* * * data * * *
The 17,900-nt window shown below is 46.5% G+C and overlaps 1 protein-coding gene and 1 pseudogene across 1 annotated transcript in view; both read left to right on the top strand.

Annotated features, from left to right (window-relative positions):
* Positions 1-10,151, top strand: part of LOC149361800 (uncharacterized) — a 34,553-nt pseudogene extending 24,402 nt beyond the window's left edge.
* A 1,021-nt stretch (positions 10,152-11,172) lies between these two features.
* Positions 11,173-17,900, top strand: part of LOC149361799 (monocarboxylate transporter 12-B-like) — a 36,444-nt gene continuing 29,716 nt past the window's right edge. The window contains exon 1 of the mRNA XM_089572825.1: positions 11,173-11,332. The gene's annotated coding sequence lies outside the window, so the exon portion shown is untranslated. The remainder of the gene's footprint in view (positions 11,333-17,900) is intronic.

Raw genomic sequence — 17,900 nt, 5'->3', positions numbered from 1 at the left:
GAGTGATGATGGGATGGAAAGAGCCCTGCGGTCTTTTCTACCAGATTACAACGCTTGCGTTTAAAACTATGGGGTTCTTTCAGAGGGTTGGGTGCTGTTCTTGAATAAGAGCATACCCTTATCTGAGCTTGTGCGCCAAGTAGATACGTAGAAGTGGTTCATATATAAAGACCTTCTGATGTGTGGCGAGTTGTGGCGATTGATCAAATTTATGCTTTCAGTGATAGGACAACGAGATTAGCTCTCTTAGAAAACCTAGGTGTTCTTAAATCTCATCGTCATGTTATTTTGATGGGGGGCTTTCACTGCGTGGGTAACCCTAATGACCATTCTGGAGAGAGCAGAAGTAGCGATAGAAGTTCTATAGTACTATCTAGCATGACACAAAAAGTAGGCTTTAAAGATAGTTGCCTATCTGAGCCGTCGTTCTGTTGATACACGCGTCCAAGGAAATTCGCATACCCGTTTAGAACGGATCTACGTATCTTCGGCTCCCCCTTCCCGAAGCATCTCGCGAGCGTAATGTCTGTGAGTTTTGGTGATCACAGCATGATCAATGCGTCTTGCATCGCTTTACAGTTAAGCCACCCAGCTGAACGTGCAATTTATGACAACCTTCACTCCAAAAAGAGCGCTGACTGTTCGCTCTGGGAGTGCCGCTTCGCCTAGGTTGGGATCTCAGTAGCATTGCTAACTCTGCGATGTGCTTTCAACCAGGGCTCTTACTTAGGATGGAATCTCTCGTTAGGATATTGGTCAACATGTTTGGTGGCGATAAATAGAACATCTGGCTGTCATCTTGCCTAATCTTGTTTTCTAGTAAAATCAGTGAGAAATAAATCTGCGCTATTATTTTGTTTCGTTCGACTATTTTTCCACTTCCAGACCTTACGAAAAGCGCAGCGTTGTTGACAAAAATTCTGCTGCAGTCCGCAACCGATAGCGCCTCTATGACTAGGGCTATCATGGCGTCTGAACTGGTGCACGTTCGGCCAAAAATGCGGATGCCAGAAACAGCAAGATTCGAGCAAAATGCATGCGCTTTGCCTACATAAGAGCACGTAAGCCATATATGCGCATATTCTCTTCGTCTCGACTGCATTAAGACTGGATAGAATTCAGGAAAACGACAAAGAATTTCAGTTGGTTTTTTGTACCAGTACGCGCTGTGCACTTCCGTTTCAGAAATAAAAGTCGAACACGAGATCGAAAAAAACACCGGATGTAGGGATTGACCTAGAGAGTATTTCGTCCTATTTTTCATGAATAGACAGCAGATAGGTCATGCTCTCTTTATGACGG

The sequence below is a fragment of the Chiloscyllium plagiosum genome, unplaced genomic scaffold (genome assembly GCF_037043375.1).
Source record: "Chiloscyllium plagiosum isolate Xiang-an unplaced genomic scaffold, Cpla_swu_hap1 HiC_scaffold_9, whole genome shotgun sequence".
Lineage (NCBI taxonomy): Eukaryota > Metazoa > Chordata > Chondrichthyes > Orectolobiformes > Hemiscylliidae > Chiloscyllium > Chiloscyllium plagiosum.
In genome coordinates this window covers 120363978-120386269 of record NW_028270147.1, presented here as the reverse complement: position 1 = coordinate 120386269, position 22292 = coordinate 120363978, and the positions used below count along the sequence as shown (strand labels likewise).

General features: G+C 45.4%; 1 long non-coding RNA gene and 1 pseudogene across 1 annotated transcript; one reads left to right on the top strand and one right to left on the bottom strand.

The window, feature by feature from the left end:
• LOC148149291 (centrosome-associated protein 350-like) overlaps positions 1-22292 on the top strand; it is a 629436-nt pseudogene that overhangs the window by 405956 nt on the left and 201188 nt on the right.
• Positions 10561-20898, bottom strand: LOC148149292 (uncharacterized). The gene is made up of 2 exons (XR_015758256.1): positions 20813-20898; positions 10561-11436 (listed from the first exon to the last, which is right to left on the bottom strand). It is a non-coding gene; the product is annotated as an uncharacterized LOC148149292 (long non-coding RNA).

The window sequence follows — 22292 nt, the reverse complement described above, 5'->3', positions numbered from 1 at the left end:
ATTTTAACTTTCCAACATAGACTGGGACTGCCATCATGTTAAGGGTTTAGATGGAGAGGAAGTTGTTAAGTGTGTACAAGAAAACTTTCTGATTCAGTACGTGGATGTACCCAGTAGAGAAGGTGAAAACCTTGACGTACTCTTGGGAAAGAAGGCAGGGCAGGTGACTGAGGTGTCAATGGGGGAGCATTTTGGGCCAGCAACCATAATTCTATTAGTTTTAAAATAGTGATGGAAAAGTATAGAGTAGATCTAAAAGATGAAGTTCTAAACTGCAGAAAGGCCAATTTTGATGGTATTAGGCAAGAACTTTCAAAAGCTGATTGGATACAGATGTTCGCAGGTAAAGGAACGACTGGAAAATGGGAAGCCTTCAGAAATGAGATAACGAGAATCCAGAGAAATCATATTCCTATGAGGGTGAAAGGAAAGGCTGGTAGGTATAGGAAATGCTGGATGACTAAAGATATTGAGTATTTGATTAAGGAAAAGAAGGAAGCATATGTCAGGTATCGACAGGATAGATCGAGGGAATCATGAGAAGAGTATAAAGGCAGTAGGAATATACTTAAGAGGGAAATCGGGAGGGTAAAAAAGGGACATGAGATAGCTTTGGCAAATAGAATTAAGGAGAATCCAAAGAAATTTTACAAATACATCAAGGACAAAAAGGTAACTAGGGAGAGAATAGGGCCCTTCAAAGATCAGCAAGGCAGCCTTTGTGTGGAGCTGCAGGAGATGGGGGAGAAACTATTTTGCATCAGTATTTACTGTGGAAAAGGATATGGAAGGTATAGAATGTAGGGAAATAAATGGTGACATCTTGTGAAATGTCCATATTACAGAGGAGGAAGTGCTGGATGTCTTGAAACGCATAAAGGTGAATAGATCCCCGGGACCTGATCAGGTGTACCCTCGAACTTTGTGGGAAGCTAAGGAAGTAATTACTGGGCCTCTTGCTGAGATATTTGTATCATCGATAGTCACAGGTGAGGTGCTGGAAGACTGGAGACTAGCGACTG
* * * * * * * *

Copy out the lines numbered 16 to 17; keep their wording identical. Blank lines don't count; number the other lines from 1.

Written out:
The window sequence follows — 22292 nt, the reverse complement described above, 5'->3', positions numbered from 1 at the left end:
ATTTTAACTTTCCAACATAGACTGGGACTGCCATCATGTTAAGGGTTTAGATGGAGAGGAAGTTGTTAAGTGTGTACAAGAAAACTTTCTGATTCAGTACGTGGATGTACCCAGTAGAGAAGGTGAAAACCTTGACGTACTCTTGGGAAAGAAGGCAGGGCAGGTGACTGAGGTGTCAATGGGGGAGCATTTTGGGCCAGCAACCATAATTCTATTAGTTTTAAAATAGTGATGGAAAAGTATAGAGTAGATCTAAAAGATGAAGTTCTAAACTGCAGAAAGGCCAATTTTGATGGTATTAGGCAAGAACTTTCAAAAGCTGATTGGATACAGATGTTCGCAGGTAAAGGAACGACTGGAAAATGGGAAGCCTTCAGAAATGAGATAACGAGAATCCAGAGAAATCATATTCCTATGAGGGTGAAAGGAAAGGCTGGTAGGTATAGGAAATGCTGGATGACTAAAGATATTGAGTATTTGATTAAGGAAAAGAAGGAAGCATATGTCAGGTATCGACAGGATAGATCGAGGGAATCATGAGAAGAGTATAAAGGCAGTAGGAATATACTTAAGAGGGAAATCGGGAGGGTAAAAAAGGGACATGAGATAGCTTTGGCAAATAGAATTAAGGAGAATCCAAAGAAATTTTACAAATACATCAAGGACAAAAAGGTAACTAGGGAGAGAATAGGGCCCTTCAAAGATCAGCAAGGCAGCCTTTGTGTGGAGCTGCAGGAGATGGGGGAGAAACTATTTTGCATCAGTATTTACTGTGGAAAAGGATATGGAAGGTATAGAATGTAGGGAAATAAATGGTGACATCTTGTGAAATGTCCATATTACAGAGGAGGAAGTGCTGGATGTCTTGAAACGCATAAAGGTGAATAGATCCCCGGGACCTGATCAGGTGTACCCTCGAACTTTGTGGGAAGCTAAGGAAGTAATTACTGGGCCTCTTGCTGAGATATTTGTATCATCGATAGTCACAGGTGAGGTGCTGGAAGACTGGAGACTAGCGACTG